After the encounter, the Lycians retreated into the city which was besieged by Harpagus. The Lycians destroyed their own Xanthian acropolis, killed their wives, children, and slaves, and then proceeded on a suicidal attack against the superior Persian troops. Thus, the entire population of Xanthos perished but for 80 families who were absent during the fighting.

During the Persian occupation, a local leadership was installed at Xanthos, which by 520 BC was already minting its own coins. By 516 BC, Xanthos was included in the first nomos of Darius I in the tribute list. Xanthos' fortunes were tied to Lycia's as Lycia changed sides during the Greco-Persian Wars, archeological digs demonstrate that Xanthos was destroyed in approximately 475 BC - 470 BC, whether by the Athenian Kimon or by the Persians is open to debate. As we have no reference to this destruction in either Persian or Greek sources, some scholars attribute the destruction to natural or accidental causes. Xanthos was rebuilt after the destruction and in the final decades of the 5th century BC, Xanthos conquered nearby Telmessos and incorporated it into Lycia.

The prosperity of Lycia during the Persian occupation is demonstrated by the extensive architectural achievements in Xanthos, particularly the many tombs, culminating in the Nereid Monument.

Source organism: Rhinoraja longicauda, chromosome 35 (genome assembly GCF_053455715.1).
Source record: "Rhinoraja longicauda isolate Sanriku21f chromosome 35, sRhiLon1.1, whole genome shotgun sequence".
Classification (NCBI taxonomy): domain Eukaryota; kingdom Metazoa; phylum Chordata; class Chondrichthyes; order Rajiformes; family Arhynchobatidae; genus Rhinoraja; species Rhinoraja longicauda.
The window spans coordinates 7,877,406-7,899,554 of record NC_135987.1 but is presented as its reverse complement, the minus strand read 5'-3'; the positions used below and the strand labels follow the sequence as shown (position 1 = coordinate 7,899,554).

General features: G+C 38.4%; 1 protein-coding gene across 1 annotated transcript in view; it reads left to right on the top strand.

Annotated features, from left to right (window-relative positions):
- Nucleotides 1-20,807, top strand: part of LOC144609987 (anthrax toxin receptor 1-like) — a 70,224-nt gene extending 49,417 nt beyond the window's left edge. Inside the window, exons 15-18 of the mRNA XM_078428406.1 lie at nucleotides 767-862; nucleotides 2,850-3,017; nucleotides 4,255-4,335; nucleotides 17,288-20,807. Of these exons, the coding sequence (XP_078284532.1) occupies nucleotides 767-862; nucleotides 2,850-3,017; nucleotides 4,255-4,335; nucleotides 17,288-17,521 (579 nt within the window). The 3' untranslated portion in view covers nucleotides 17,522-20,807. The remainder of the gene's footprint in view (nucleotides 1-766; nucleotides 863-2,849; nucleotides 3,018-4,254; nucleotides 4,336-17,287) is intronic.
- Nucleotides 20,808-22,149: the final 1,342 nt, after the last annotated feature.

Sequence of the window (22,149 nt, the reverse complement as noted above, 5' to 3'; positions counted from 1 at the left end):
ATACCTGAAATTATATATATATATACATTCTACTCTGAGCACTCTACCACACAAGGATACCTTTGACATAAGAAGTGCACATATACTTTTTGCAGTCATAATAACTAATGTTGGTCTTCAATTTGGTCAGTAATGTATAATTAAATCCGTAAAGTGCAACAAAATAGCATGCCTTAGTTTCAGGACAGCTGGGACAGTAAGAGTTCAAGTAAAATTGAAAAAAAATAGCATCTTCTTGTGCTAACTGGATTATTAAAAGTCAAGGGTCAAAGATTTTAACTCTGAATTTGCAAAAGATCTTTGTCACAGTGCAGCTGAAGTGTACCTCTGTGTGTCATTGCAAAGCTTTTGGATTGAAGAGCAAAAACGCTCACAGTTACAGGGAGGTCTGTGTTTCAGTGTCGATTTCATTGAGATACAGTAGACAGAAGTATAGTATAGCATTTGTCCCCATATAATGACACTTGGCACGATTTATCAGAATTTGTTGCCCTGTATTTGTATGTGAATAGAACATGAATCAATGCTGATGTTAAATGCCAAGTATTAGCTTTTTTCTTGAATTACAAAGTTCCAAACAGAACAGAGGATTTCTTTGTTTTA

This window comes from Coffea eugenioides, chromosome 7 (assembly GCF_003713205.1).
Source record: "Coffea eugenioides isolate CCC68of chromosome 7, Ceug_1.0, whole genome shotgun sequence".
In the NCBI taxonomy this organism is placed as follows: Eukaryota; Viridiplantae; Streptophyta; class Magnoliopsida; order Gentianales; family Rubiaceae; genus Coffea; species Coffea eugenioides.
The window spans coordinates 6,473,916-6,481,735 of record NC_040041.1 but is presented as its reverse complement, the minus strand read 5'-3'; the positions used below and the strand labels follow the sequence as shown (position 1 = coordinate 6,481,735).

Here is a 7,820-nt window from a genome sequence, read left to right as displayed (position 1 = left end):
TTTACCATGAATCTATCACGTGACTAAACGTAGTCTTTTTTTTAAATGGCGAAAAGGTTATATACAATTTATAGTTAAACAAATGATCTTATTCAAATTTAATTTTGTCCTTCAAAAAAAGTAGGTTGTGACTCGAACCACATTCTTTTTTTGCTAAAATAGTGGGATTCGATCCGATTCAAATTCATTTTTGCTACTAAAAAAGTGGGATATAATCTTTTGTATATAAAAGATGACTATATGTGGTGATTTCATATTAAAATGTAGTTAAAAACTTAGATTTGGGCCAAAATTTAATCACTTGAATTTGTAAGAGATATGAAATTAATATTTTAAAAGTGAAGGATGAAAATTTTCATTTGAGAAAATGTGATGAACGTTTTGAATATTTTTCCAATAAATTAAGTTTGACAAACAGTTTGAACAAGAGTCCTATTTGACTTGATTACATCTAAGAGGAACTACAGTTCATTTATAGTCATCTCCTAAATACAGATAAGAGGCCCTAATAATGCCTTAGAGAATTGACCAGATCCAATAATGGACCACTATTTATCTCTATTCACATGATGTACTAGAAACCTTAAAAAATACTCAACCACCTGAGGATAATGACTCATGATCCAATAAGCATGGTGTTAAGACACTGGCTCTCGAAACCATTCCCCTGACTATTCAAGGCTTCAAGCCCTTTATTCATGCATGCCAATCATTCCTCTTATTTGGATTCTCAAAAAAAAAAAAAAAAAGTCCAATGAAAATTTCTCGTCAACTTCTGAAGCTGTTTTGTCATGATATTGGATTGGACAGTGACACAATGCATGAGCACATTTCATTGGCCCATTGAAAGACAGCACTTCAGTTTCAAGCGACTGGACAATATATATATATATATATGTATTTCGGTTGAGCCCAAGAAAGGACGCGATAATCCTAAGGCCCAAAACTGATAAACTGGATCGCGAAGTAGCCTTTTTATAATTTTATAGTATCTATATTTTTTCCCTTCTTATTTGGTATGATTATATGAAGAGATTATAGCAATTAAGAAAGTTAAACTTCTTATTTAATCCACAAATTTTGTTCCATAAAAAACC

Reports on the city's surrender to Alexander the Great differ: Arrian reports a peaceful surrender, but Appian claims that the city was sacked. After Alexander's death, the city changed hands among his rival heirs; Diodorus notes the capture of Xanthos by Ptolemy I Soter from Antigonos. Appian, Dio Cassius, and Plutarch each report that city was once again destroyed in the Roman Civil Wars, circa 42 BC, by Brutus, but Appian notes that it was rebuilt under Mark Antony. Remains of a Roman amphitheater remain on the site. Marinos reports that there was a school of grammarians at Xanthos in late antiquity.

The archeological excavations at Xanthos have yielded many texts in Lycian and Greek, including several bilingual texts that are useful in the decipherment of Lycian.


ANCIENT CITY OF SDYMA
To get to Sidyma, turn off the main Fethiye-Kalkan road about 6 km south of Eşen and continue on about 14 km to Sidyma (village of Dodurga). Not much is known about this site. However, the form of the name -yma, is proof of its high antiquity. There is evidence of settlement at least in the early classical period (including the ruin of a pillar tomb and a wall of ashlar and polygonal masonry) but most remains are from the Roman Imperial age.